As you know, breastfeeding strips pounds of minerals from the body, and so at that point, I really felt like there was not enough I could eat to satiate me at any given hour of the day. I could be found munching and I was always dissatisfied. So I realized that supplementation and a really comprehensive food regimen would be what would really help support my body as it had in my early teens. But nothing I tried made me feel any different. I tried all kinds of super green blends and protein powders and collagen, which had been recommended by my doula for stretch marks, by the way. Now, of course I'm focused more on the anti-aging properties. But I really tried everything I could get my hands on to feel like myself and nothing was working.
Taking Your Health into Your Own Hands
At that point I said to my husband, "I need to take matters into my own hands, and basically, create my own personal medicine cabinet of supplements and nutrition that I feel will keep me from reverting, once again, to a place where I'm not the woman I know I was meant to be."
Mimi: Right. And did you know at that point what was missing? Or were you kind of just looking-
Shauna: I had a pretty good idea, because I've been studying nutrition my entire life, informally, and I've worked with a number of alternative health practitioners. Since the time I was 14, I've been seeing Chinese herbalist, osteopaths, homeopathic practitioners, functional medicine doctors. I really have a tribe, an extensive tribe of people I consult with. And the needs of our body changes as time progresses, and especially after having kids, my need shifted pretty drastically. But I had already educated myself about what I felt would be the fundamental supplements that would keep me going, you know?
Mimi: Mm-hmm (affirmative).
Shauna: In particular, fish oils and a certain protein powder that I could take every time after breastfeeding, the collagen, and then something to boost my immune system, so I had the olive leaf extract in the mix. All of those things were already part of my protocol. I just wanted to ensure that the standard of purity was one that I could trust and count on and that it wasn't abhorrent to consume, because some of the flavors of these powders are really just not in agreement with my palette. I'll put it that way.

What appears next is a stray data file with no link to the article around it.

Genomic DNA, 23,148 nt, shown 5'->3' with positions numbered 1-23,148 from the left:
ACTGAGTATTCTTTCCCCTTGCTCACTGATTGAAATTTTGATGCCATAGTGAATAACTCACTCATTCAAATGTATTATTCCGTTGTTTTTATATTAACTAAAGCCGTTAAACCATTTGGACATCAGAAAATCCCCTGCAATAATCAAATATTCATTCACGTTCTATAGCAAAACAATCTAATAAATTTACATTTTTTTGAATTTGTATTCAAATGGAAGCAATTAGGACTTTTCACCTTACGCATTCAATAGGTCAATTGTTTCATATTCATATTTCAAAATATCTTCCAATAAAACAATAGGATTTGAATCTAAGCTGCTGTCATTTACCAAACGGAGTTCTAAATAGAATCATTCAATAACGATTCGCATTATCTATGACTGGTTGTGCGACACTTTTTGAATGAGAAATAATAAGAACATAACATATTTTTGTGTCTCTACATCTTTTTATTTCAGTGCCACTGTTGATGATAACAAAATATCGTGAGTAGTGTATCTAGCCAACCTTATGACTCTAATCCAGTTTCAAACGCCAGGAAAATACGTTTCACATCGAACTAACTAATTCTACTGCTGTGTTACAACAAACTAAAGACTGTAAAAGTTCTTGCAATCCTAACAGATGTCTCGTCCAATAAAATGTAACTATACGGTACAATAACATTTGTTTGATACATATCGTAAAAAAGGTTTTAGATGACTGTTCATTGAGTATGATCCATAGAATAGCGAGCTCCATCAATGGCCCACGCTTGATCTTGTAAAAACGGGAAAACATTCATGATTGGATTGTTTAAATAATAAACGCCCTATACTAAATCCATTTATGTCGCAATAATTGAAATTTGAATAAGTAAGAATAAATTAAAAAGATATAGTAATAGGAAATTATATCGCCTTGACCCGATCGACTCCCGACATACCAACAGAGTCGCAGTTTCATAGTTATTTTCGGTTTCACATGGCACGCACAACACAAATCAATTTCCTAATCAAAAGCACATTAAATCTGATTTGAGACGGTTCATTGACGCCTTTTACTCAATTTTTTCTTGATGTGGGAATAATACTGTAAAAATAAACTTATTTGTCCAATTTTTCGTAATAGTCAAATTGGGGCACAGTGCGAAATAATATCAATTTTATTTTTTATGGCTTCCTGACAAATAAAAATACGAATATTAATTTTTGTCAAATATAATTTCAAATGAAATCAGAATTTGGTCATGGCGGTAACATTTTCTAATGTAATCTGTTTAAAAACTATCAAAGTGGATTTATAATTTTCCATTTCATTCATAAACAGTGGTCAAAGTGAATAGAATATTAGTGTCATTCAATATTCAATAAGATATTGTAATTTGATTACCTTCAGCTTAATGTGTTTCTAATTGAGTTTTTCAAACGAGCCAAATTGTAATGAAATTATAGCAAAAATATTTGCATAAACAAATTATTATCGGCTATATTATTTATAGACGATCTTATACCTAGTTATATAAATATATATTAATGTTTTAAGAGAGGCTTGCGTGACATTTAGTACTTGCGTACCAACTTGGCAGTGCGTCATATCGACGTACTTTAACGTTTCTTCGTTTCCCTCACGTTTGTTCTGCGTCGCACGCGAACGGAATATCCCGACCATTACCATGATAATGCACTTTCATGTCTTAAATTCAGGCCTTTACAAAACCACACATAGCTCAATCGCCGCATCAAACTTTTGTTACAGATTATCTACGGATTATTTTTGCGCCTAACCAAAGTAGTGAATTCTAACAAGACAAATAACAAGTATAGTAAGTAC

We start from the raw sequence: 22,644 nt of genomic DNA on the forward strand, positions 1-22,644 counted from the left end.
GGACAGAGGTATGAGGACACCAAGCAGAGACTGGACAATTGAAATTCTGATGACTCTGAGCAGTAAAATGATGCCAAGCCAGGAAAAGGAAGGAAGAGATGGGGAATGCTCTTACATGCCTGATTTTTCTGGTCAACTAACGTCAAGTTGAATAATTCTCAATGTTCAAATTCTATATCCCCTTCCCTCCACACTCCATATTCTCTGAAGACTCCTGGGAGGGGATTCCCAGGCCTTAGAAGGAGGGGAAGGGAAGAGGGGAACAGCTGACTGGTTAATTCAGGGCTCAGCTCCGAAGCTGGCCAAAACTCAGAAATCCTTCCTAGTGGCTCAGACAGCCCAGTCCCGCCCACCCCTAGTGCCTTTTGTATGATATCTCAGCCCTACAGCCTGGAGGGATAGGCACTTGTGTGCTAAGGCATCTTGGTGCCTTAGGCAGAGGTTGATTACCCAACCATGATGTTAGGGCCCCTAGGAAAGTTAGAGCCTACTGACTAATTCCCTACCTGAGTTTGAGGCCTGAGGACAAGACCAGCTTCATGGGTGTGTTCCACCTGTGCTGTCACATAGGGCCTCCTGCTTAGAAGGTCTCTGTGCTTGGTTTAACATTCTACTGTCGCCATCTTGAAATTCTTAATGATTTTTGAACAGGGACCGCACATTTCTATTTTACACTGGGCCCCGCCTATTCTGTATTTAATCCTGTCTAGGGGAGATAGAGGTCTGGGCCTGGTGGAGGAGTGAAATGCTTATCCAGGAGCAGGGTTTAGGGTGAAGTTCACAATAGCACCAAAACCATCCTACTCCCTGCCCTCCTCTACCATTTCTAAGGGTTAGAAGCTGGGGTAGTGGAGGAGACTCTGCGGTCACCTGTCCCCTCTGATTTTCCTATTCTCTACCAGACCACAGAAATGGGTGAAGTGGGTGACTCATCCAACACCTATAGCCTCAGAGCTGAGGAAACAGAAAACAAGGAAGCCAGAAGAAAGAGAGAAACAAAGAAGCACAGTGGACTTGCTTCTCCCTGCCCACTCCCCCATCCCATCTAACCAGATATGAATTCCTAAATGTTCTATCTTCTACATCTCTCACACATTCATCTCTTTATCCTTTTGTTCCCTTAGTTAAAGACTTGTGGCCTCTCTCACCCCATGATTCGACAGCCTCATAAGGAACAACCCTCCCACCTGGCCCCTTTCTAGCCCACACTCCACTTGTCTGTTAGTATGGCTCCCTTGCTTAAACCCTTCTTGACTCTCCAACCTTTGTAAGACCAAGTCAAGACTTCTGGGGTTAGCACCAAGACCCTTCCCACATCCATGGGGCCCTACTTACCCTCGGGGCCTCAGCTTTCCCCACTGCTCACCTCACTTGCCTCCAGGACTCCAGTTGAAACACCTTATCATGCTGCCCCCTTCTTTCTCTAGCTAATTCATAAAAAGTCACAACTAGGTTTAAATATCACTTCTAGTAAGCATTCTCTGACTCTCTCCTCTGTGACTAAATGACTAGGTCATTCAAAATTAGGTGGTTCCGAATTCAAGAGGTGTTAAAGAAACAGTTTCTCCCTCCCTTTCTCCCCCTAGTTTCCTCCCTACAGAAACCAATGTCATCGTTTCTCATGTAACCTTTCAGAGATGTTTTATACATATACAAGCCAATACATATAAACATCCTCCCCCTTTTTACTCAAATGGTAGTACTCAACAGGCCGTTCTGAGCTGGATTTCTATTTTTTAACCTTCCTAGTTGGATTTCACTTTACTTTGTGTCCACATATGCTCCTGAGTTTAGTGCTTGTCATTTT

Mimi: Yeah. And they're also not safe. I mean, a lot of them have fillers or they're just filled with things and you don't really know. Okay, you bring up a good point, so-
Shauna: Heavy metals, that's why we do spirulina is in the mix, because that detoxifies heavy metals as well. And there's just, unfortunately, so much in our diet that even if we're eating organic and counting our cups of vegetables every day, it's not like we're eating the way our grandparents did. The soil is depleted of minerals, things in transport take, sometimes days to arrive at the grocery store, and then sit on the shelves for days before we even put them in our fridge, and then they're waiting around and wilted.
So we're already eating food… Even if we're eating seasonally and picking produce directly from the farmer's market, we're not in the position our grandparents were, where we could just pluck things from really mineral dense soil and feel like we're getting all the nutrients we need. And by the way, most of us don't eat seasonally.